2. Having enough experienced teachers involved. Since the new class was targeted at the largest group of students, most of whom were resistant to a traditional curriculum, administrators tended to assign less experienced teachers. But the team wanted at least some experienced teachers who already had expertise and familiarity with the curriculum. They fought to get approval and won. "It had a great deal to do with our success," Scott reports, "that we weren't all first-year teachers."
  3. Creating a common "prep" period. Initially, this was a problem because it required changes in the master schedule. But the teachers were persistent and managed to convince administrators that a common "prep" period was vital for continued team interaction and support. Now, meeting every day after lunch for five minutes, or sometimes the whole hour, the team maintains enthusiasm and stays on track. Administrators were pleased because it meant they could drop by and brainstorm about student problems or concerns.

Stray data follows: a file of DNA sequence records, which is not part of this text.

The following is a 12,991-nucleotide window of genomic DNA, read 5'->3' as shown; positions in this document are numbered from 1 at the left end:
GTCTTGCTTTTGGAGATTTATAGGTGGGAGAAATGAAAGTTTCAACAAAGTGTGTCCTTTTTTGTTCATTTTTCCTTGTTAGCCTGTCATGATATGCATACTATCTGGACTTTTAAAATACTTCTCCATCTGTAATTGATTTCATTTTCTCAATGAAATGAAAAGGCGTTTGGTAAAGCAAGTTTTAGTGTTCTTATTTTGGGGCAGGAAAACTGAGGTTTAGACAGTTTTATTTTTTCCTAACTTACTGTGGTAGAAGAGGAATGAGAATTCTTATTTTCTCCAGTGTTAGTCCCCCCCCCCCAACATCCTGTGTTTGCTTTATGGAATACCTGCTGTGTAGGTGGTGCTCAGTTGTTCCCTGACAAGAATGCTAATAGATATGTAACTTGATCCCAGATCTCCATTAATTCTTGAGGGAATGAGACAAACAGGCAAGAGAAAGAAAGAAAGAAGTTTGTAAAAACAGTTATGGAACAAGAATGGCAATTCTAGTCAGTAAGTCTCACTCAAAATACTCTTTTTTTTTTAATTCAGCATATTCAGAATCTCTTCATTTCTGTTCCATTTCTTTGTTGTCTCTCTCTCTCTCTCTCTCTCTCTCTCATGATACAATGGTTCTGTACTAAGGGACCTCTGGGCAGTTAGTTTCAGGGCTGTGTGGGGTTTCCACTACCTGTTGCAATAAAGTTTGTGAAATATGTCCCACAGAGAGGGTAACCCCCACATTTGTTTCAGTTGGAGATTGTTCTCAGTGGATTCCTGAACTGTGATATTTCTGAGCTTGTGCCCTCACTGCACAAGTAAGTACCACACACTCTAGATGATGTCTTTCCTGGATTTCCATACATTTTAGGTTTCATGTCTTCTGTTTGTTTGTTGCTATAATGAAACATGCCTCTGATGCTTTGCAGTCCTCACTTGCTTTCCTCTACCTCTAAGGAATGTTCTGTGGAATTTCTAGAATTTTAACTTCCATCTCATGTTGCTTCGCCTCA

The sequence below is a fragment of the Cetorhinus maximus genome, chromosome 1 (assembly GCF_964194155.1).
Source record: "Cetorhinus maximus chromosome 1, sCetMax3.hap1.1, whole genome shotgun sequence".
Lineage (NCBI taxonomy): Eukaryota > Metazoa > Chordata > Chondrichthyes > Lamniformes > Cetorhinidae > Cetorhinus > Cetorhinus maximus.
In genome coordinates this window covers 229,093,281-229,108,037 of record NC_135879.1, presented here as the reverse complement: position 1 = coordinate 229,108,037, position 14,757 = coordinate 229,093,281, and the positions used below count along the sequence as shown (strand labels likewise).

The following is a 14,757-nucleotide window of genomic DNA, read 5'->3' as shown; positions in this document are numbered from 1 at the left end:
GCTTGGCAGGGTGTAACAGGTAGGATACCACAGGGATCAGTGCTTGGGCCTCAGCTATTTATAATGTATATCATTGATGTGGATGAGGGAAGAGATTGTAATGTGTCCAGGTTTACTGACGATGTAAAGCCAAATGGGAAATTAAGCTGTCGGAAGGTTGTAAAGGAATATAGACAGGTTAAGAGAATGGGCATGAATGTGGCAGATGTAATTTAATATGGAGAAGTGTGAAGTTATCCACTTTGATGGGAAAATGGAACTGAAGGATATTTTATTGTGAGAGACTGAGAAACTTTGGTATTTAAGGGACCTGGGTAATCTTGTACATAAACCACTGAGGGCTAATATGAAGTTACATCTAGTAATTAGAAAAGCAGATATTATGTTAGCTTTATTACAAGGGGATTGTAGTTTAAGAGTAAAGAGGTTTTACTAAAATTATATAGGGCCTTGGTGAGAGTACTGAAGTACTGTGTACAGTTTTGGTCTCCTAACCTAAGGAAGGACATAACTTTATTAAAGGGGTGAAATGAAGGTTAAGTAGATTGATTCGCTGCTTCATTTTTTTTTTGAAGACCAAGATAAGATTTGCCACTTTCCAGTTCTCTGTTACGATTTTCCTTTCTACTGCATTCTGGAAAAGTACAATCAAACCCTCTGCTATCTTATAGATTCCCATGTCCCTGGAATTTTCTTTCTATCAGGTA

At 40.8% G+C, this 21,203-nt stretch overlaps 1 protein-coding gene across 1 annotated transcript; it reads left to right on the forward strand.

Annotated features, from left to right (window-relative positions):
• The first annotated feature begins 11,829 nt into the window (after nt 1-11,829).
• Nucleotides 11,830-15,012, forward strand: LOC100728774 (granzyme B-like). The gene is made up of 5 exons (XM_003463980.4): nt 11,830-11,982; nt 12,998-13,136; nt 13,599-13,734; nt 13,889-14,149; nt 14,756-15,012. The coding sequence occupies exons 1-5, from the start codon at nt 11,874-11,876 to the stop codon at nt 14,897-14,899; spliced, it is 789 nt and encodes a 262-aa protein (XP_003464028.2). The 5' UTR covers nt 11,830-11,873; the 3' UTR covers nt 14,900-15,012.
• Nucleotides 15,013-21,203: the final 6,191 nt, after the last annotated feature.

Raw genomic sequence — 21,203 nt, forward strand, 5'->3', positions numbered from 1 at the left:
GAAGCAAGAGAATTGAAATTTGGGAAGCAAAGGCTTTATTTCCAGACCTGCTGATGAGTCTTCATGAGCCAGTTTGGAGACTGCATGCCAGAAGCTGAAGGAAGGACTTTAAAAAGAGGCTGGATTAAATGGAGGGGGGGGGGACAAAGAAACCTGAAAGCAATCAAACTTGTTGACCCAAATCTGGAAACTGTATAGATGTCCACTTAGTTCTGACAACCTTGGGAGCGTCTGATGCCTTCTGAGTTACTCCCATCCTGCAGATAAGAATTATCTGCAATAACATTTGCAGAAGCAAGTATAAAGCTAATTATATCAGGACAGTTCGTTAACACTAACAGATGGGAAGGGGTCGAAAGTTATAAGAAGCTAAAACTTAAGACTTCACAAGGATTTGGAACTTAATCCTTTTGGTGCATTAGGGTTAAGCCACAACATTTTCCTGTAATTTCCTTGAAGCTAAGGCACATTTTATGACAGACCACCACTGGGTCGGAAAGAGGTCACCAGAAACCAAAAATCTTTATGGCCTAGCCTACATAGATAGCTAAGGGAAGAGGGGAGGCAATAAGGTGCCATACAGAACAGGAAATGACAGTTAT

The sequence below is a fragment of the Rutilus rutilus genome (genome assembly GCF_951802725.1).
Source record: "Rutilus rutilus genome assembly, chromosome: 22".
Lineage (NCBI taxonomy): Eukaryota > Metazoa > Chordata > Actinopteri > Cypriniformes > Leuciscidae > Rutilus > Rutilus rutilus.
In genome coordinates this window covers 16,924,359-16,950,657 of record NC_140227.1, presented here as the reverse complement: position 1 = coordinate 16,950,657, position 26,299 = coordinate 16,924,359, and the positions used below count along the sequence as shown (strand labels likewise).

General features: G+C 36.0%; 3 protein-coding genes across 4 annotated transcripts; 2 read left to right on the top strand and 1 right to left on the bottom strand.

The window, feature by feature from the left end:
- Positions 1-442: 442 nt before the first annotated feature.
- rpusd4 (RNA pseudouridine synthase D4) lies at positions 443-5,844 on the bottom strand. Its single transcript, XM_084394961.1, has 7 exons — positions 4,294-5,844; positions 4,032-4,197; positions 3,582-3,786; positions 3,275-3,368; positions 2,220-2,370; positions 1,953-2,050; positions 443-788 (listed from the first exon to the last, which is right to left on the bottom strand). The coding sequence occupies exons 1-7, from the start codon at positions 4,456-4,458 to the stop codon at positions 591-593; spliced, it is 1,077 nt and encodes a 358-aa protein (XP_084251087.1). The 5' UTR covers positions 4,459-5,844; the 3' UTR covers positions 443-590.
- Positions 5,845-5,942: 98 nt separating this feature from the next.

If scheduling ever became too difficult, Scott told us, the program would go to a school-within-a-school setting with its own class hours, as is done in other schools with interdisciplinary classes. "We are determined to maintain the integrity of the program, even if it means broad, sweeping changes in the school," he affirmed.
  4. Developing a familiarity base. In spite of losing half its members after the first year, a strong bond of familiarity and friendship kept the team functioning smoothly. "When teachers leave, programs often dissolve because there's no familiarity base." Scott said. "That hasn't been our case at all."